As those of you who have done graduate work can attest, it can be a pressure cooker of stress. Between the intensity of the work and the financial strain of limited income, one sometimes feels overwhelmed. And sometimes you feel like a professor is gunning for you, or just doesn't care. Certain professors get reputations of being mean and impersonal, sometimes rightfully so, sometimes just because they have very high standards and that comes across as mean and uncaring. OK. Enough background. Here are two from my experiences, and a bonus that was told to me by one of my graduate professors.
I was in my second year of my Classics masters program at the University of Kentucky. Debbie was pregnant with Ryan and the morning sickness was pretty severe. Our cash was stretched to the breaking point. I had a TA position teaching first year Latin. I don't know how it works now, but in those days, TAs got in-state reduced tuition, not free tuition. And they required the tuition to be paid the month before the term started. It was December, and I didn't have the money for the tuition. I would get the extra cash two weeks after the deadline. I was wondering out loud to the department secretary, Sharon, what I was going to do when one of the Classics professors walked in. He heard what I was saying and offered to loan me the money to pay the tuition! I could pay him back in January, when classes started again. Talk about an early Christmas present!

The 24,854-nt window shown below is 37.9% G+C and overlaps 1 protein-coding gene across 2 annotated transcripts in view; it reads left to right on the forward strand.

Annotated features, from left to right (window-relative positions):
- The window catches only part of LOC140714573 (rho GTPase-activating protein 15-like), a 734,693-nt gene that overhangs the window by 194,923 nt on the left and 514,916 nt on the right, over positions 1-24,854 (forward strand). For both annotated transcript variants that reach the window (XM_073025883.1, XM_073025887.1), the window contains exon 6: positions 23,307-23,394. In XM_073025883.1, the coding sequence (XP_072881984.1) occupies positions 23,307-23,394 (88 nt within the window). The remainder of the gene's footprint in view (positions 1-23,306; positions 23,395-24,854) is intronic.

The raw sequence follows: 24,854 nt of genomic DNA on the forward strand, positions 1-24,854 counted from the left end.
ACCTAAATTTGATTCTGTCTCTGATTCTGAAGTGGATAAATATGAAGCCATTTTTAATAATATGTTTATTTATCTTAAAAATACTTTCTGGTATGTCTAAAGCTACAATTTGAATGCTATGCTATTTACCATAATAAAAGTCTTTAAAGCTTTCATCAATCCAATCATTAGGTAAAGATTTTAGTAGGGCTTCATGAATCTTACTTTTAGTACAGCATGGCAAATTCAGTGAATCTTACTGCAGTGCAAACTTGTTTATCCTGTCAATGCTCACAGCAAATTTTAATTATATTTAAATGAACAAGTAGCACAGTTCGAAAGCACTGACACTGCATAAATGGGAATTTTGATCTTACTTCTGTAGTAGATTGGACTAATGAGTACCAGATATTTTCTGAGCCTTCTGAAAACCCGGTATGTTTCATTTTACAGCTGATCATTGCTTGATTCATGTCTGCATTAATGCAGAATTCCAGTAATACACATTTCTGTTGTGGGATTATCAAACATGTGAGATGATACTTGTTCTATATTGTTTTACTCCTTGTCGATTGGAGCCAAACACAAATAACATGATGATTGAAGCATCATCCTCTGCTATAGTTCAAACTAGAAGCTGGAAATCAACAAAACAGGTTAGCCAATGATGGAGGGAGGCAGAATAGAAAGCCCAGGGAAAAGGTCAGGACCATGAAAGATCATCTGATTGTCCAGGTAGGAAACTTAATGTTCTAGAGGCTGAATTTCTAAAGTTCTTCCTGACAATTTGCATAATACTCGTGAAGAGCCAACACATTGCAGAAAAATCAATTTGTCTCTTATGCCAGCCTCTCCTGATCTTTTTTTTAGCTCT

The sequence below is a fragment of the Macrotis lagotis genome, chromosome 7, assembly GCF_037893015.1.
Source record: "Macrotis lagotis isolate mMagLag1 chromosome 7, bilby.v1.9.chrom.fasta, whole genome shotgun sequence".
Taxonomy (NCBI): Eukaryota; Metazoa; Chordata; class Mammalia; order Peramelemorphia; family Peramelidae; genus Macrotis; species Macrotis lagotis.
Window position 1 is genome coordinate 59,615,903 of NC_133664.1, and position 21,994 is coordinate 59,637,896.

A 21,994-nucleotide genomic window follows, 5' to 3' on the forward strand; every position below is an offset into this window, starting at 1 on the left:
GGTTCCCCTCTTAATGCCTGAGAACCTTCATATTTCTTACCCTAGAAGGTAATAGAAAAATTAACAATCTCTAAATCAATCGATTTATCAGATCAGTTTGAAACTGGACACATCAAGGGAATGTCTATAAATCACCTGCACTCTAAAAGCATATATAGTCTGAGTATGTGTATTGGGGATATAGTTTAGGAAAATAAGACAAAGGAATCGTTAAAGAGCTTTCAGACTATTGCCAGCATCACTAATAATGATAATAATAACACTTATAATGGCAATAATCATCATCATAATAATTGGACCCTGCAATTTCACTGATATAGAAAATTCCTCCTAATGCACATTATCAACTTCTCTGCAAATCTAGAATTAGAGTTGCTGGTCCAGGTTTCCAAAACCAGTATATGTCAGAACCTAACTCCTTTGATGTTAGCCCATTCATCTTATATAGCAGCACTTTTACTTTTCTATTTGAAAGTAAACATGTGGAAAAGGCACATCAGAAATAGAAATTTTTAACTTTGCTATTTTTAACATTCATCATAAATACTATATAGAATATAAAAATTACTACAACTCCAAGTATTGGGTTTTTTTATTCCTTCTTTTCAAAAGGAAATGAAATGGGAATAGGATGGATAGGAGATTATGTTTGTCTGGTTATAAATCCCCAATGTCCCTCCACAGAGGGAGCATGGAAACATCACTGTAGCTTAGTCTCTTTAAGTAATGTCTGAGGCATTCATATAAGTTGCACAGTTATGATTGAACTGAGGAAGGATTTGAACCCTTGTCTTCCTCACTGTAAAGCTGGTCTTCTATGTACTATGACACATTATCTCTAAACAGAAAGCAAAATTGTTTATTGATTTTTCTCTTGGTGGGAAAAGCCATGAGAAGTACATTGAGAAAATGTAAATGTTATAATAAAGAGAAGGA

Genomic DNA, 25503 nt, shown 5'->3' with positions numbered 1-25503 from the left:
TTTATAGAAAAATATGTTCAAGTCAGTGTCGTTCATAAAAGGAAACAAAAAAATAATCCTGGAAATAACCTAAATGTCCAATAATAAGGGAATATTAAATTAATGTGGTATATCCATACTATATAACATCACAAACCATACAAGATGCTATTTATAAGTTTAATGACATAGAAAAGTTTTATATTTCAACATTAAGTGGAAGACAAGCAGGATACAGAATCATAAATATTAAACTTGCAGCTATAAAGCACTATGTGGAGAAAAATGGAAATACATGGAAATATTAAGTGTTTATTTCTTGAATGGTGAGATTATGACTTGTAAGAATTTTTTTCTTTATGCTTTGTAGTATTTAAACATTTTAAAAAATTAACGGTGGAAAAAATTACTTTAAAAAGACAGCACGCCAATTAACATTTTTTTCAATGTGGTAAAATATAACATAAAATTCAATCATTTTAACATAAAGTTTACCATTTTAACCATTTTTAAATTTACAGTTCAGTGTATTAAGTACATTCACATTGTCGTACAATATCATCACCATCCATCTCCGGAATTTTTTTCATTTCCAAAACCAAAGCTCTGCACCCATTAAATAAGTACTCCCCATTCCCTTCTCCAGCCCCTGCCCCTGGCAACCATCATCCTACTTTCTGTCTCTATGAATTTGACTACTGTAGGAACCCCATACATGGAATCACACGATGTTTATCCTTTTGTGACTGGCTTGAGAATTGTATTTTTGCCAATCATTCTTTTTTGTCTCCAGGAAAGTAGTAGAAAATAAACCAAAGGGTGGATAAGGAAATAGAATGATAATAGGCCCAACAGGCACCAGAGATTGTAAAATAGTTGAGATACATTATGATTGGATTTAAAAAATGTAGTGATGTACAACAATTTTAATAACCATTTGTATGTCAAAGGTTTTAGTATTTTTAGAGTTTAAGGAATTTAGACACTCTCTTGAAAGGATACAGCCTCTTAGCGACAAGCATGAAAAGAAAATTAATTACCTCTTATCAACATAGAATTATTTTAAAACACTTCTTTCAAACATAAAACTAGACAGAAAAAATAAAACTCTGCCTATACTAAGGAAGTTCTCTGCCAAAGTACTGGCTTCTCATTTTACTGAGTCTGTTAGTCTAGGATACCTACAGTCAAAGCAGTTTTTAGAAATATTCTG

The second story is set in Chicago, during my second year there. We lived in married student housing, just south of the Midway. We were in the habit of walking then, just as we are now. We would load the kids up in the wagon and pull them around the quads every evening. They would get out and walk some of the way, but mostly they rode. Occasionally, we would extend the walk to go to the store. At that time in Hyde Park there was a family-owned grocery on 56th or 57th Street. One January evening, with the temperatures in the zero degree range and falling (along with some snow), we walked to the store to get milk. On the return trip, about a block or so from the store, a car slowed down. The driver rolled the window down and called out my name, asking if we wanted a ride home. It was one of the toughest professors at the OI! He had a reputation of being extremely tough and students were scared of him. We turned him down because we're from Minnesota : ) But that offer meant more to me than I can explain.
OK. Final story. This was relayed to me by the ancient history professor at the University of Kentucky when I was there. He was a graduate student under Chester Starr back in the early 1960s. For those of you who don't know, Chester Starr was probably the best Classics history person in that time period. My professor was his graduate assistant. He told me that about once a week or so, Starr would throw him the keys to his Mercedes and tell him to take a drive. Starr said that he looked strained and might enjoy the break of driving a luxury vehicle.
Merry Christmas! Even Scrooge can be nice : )